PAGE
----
9. Newton was a sizar and waited tables when he was a student at Cambridge University


Sizar is actually a term that was used to describe those undergraduate students who received a nominal financial assistance for performing lowly duties. Newton was not only a waiter but also took care of the rooms of other students.


10. He was very much into alchemy.


Newton's alchemy notes (Source: R. D. Flavin)


So, what’s alchemy? It is a pseudoscience which deals with the study of converting lead and other base metals into gold. He actually wrote 169 books on it, none of which were ever published during his lifetime because under act 1404, making gold and silver was considered a felony.


11. Newton was a big time weirdo


He purposefully stuck a blunt needle known as bodkin in his eye socket. Why did he do that? He was actually experimenting with properties of light and used himself as a guinea pig. James Gleick, author of Newton’s biography released in 2003, said that Newton did this because people at that time were not really sure whether the eyes were responsible for collecting light or creating it and Newton wanted to find that out.


12. He was secretive and he rarely published


What is not commonly known was that the majority of Newton's discoveries were made between his twenty-first and twenty-seventh years. Yet, he didn't disclose these findings to the world until years later.



A photo of Newton Investigating Light, a portrayal of Isaac Newton created by J A Houston, circa 1879. 


Take for example Newton's work on optics: his ground-breaking experiments on the nature of light (that ordinary white light is actually composed of a spectrum of colors) were done by 1669, when Newton was just 27 years old. Yet, he first presented his findings to the British Royal Society three years later, when he was elected as a fellow. (Source: Hart, Michael. (1998) The 100: A Ranking of the Most Influential Persons in History).


Newton's secretiveness had led to many quarrels over credit. For example, when mathematician Gottfried Leibniz published his work on calculus, Newton countered that he had invented methods for that branch of math many years previously but didn't publish, thus sparking one of the largest controversy in mathematics


13. Newton once became a politician and served for 1 complete year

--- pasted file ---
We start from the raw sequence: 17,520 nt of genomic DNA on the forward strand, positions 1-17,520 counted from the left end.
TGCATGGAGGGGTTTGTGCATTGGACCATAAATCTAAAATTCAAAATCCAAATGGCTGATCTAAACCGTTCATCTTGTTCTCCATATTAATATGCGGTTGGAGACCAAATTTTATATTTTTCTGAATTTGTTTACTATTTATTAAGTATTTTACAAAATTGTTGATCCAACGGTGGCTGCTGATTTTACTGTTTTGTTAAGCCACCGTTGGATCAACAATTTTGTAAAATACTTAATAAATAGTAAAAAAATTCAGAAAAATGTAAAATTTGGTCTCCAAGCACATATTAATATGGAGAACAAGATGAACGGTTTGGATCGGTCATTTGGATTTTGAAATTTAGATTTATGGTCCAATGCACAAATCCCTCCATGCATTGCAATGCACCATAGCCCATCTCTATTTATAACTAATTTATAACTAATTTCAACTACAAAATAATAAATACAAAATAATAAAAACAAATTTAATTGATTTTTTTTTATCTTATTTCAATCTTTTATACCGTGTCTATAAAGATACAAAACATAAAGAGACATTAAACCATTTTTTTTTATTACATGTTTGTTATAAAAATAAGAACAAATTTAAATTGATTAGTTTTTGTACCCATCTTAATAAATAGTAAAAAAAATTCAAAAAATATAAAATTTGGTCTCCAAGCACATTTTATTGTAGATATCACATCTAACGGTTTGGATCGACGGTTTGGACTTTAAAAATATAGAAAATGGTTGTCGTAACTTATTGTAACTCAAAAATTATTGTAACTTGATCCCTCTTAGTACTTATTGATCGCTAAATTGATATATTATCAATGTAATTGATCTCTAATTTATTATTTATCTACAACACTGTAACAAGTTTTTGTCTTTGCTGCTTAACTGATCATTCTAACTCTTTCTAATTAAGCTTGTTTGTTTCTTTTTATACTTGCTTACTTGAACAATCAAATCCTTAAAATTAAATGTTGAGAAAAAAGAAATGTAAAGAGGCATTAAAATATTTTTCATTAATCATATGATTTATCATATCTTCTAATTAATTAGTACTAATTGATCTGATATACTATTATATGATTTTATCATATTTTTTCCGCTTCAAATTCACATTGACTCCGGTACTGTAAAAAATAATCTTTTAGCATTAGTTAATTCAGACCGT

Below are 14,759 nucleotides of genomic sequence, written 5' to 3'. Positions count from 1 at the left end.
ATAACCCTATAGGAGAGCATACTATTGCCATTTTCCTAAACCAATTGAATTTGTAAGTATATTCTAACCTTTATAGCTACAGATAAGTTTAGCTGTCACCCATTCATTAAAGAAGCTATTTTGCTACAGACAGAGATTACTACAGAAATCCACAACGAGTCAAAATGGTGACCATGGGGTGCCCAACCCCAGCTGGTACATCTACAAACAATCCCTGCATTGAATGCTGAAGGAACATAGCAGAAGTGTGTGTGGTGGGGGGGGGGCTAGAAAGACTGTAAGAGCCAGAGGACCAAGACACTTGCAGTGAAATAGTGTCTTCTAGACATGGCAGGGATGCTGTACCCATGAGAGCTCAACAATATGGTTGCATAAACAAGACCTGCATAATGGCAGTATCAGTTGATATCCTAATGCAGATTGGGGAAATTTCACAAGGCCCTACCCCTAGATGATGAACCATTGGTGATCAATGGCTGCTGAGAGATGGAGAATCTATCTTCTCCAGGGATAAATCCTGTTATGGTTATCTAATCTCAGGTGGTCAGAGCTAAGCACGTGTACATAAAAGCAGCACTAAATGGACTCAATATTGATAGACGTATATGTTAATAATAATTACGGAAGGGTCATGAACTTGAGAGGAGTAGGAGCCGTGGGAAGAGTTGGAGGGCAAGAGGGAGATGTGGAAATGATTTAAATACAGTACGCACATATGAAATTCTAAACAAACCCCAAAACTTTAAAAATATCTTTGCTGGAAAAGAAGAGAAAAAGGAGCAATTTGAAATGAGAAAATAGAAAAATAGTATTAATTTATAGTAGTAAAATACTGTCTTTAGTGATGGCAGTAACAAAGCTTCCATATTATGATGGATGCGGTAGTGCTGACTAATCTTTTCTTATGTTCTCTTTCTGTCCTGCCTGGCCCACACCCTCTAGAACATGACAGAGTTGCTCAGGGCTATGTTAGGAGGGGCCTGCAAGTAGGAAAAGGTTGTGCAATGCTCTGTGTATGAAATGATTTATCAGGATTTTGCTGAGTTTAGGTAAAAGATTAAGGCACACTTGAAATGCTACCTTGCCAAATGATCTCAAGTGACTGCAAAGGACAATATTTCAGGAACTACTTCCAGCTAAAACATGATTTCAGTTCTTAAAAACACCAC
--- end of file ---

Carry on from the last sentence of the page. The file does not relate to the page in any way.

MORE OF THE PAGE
Newton was elected as a Member of Parliament in 1689 and served for exactly one year. During that time, he said one and only one sentence during the lengthy proceedings: he asked a nearby usher to close an open, drafty window!


14. Newton battled counterfeiters



The Master of the Mint honored by the Mint, almost three centuries later. 


In 1696, Newton became a warden of the London Mint and was given the task of stopping counterfeiting, which was rampant in those days:


He gathered much of that evidence himself, disguised, while he hung out at bars and taverns. For all the barriers placed to prosecution, and separating the branches of government, English law still had ancient and formidable customs of authority. Newton was made a justice of the peace and between June 1698 and Christmas 1699 conducted some 200 cross-examinations of witnesses, informers and suspects. Newton won his convictions and in February 1699, he had ten prisoners waiting to be executed. He later ordered all records of his interrogations to be destroyed.


15. Newton was an extremely lonely man


This became evident because he easily picked up fights. Some people believe that he suffered from autism or perhaps bipolar disorder but there is actually no way to validate those claims.


He never married and it is believe he never have had sex. But there is absolutely no way to verify this and even if he enjoyed some “behind closed doors ‘we time’” with someone, we will never come to know that.


16. He faced two nervous breakdowns


One was in 1678 when he was in the middle of a dispute regarding his optics theory and the other was in 1693. While Newton blames lack of sleep for the second breakdown, a 1979 examination of Newton's hair showed astronomical amounts of mercury, probably as a result of all of his alchemy experiments. Too much mercury can drive a man mad, of course, and that may have been exactly what it did to Isaac Newton. Then again, maybe not: the other side of the argument is that Newton never lost his hair (although he was gray by the age of 30 and attributed it to his studies with mercury) and never had bleeding gums, two very prominent symptoms of mercury poisoning. 

It was after this second breakdown that his scientific research ended.